Beyond the Armory Show, Independent 20th Century, and other art fairs taking place this week in New York, the city’s top institutions have turned their galleries over to a range of historical and contemporary exhibitions of note. Below is a list of five must-see museum exhibitions currently on view across the city.
“Africa Fashion” at the Brooklyn Museum
With more than 300 works of fashion, visual art, and music from the 1950s through the present, this exhibition highlights the importance of a cultural renaissance that has taken place across Africa since the mid-20th century. “Africa Fashion” is organized in seven parts exploring the work of more than 40 artists and designers from 20 African countries who have contributed to this revolution. It is on view through October 22.
Lauren Halsey at the Metropolitan Museum of Art
Lauren Halsey’s site-specific installation commissioned for the Met’s roof explores connections between the iconography and infrastructure of ancient Egypt and those of the artist’s hometown, Los Angeles. In a behind-the-scenes interview with the Met, Halsey, said, “I get to build the worlds I wish I lived in, to create new opportunities that are about uplift, that are about togetherness.” Halsey has expanded on this to create a prototype installation for “producing a temple on a main boulevard in Los Angeles.” Visitors are encouraged to traverse the structure through October 22.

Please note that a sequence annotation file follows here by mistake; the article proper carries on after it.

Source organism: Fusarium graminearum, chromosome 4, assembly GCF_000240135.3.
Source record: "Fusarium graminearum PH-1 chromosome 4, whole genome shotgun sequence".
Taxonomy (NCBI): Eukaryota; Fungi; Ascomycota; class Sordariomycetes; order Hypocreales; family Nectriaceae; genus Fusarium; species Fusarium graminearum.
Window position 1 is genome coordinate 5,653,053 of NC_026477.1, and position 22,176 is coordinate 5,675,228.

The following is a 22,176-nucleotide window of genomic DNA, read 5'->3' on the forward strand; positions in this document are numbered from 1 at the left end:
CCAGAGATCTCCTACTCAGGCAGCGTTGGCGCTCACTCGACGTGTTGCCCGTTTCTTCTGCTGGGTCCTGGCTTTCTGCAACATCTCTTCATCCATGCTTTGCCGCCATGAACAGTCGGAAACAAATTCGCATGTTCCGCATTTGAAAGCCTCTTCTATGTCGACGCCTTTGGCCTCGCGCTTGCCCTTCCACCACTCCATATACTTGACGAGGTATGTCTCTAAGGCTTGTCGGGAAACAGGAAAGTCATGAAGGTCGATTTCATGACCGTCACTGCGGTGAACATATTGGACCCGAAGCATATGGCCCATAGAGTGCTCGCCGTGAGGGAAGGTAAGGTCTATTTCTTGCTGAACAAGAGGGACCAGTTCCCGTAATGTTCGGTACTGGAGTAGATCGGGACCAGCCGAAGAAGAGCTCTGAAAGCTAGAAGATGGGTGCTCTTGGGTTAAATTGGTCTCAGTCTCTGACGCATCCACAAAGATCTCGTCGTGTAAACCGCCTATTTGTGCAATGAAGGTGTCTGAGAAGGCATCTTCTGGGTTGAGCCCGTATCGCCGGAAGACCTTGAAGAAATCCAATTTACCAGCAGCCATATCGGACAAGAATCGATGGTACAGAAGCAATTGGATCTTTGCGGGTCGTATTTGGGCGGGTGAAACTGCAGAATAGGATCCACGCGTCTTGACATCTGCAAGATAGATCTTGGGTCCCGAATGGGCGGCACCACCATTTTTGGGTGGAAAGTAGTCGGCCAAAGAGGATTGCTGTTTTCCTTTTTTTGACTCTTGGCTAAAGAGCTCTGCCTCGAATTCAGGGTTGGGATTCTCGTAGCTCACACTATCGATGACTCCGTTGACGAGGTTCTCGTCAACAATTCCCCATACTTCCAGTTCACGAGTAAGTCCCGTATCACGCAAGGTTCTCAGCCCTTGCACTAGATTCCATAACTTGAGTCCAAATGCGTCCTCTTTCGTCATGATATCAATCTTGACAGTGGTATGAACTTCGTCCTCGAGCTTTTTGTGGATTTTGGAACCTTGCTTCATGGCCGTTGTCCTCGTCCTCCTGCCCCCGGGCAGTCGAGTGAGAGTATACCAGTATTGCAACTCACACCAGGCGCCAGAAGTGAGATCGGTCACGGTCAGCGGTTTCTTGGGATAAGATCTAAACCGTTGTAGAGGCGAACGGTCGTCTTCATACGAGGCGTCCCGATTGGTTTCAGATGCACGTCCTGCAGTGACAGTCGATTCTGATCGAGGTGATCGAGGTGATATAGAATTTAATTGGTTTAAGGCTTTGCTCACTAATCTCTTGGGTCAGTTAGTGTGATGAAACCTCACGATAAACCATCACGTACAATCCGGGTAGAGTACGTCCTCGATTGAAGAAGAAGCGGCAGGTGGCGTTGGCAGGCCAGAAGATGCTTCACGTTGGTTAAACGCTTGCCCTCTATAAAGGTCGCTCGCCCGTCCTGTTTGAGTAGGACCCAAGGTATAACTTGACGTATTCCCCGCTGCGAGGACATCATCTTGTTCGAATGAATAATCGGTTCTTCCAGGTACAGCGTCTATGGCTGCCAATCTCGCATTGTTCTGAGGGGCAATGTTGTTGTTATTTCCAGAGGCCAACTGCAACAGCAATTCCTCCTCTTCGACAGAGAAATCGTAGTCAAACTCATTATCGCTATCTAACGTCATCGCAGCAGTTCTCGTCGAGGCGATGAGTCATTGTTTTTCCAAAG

Ilana Savdie at the Whitney Museum
“In the studio, I’m an exposed nervous system,” Ilana Savdie explained in an interview with ARTnews. Mulling a United States that recently saw Roe v. Wade get overturned and anti-LGBTQIA+ legislation get passed, Savdie captures a pervasive feeling of collective dread and anxiety through her vibrant mixed-medium paintings and black-and-white drawings. In that same interview, she said she sought to envision “a very tumultuous way of existing.” Her Whitney solo show, titled “Radical Contractions,” is on view through October 29.
“Only the Young” at the Solomon R. Guggenheim
Billed as the first North American museum exhibition dedicated to Korean experimental art, “Only the Young” features 80 works from South Korea made during the 1960s and ’70s. In seeking something new, the artists who produced these works grappled with the aftermath of a recent war and new forms of liberty. The exhibition’s avant-garde performances, installations, photography, and videos do not aspire to a single aesthetic; they collectively attest to a burst of creativity. The exhibition is on view through January 7.
Ed Ruscha at the Museum of Modern Art
Ever since the late 1950s, when he began producing small collages composed of words and images that he drew from advertisements, Ed Ruscha has exhibited a sense of humor quite unlike anyone else’s. His funny, monumental oeuvre of paintings, drawings, prints, photographs, artist’s books, and installations is now being given the MoMA retrospective treatment. The show, titled “ED RUSCHA / NOW THEN”, is on view in New York through January 13 before it travels to LACMA in Los Angeles, the city where Ruscha has long been based.